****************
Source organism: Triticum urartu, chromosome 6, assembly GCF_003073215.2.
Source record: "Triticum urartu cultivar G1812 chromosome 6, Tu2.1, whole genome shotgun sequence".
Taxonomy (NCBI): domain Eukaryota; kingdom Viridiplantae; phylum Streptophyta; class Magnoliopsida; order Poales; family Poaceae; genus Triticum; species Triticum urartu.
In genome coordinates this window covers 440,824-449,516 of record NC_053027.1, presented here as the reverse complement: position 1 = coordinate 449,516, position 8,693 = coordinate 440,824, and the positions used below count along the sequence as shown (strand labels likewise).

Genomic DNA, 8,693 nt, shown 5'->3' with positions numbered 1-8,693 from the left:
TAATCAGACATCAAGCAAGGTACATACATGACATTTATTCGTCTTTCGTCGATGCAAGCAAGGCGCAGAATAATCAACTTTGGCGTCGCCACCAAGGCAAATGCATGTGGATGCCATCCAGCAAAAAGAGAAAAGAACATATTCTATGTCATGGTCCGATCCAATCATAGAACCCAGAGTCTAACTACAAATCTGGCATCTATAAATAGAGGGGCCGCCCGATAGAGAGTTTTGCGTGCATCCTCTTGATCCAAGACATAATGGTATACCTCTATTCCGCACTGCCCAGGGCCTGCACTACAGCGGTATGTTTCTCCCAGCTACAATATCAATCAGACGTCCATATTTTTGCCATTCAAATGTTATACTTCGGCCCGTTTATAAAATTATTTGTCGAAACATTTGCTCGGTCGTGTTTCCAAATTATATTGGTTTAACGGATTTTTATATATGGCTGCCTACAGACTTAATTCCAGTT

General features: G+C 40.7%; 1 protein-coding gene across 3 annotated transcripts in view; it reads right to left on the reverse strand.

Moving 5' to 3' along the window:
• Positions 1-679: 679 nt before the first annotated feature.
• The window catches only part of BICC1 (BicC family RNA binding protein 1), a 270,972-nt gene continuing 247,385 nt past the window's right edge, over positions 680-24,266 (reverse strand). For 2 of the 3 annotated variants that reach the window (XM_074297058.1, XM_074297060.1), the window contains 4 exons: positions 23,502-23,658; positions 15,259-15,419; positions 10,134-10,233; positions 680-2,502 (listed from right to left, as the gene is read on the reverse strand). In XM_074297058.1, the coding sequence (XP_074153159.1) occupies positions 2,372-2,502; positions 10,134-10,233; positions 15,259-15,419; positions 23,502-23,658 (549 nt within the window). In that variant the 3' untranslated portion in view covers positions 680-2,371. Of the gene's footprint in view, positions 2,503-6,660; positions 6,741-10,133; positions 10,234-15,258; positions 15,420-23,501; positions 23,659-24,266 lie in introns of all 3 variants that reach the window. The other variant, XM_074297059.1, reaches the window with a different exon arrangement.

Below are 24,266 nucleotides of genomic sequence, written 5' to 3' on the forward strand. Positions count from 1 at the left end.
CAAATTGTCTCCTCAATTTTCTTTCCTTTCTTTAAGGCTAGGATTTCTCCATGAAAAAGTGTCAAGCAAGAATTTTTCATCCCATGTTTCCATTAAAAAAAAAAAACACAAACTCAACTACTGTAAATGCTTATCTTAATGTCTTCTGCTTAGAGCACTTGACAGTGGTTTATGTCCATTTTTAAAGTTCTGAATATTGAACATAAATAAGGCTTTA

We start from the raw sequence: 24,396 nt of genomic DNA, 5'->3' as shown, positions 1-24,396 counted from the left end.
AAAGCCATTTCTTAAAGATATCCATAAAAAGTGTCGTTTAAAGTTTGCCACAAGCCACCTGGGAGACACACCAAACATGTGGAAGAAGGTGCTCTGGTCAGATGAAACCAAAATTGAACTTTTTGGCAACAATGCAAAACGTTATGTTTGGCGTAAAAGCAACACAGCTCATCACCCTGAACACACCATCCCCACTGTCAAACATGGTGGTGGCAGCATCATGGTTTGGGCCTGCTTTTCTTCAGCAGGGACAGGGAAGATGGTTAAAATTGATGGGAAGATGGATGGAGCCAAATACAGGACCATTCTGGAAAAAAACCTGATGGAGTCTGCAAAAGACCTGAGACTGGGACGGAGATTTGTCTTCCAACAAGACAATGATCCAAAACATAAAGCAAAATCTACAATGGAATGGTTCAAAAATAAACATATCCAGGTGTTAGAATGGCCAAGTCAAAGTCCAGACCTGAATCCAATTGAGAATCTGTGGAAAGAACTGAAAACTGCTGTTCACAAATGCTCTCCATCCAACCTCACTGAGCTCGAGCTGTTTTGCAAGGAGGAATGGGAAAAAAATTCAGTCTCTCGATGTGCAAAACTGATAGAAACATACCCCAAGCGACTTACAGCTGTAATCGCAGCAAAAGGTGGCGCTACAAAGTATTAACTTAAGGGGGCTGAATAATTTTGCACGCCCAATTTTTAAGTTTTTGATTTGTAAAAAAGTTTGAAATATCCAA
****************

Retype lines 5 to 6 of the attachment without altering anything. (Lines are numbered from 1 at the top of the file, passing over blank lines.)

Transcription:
Genomic DNA, 8,693 nt, shown 5'->3' with positions numbered 1-8,693 from the left:
TAATCAGACATCAAGCAAGGTACATACATGACATTTATTCGTCTTTCGTCGATGCAAGCAAGGCGCAGAATAATCAACTTTGGCGTCGCCACCAAGGCAAATGCATGTGGATGCCATCCAGCAAAAAGAGAAAAGAACATATTCTATGTCATGGTCCGATCCAATCATAGAACCCAGAGTCTAACTACAAATCTGGCATCTATAAATAGAGGGGCCGCCCGATAGAGAGTTTTGCGTGCATCCTCTTGATCCAAGACATAATGGTATACCTCTATTCCGCACTGCCCAGGGCCTGCACTACAGCGGTATGTTTCTCCCAGCTACAATATCAATCAGACGTCCATATTTTTGCCATTCAAATGTTATACTTCGGCCCGTTTATAAAATTATTTGTCGAAACATTTGCTCGGTCGTGTTTCCAAATTATATTGGTTTAACGGATTTTTATATATGGCTGCCTACAGACTTAATTCCAGTT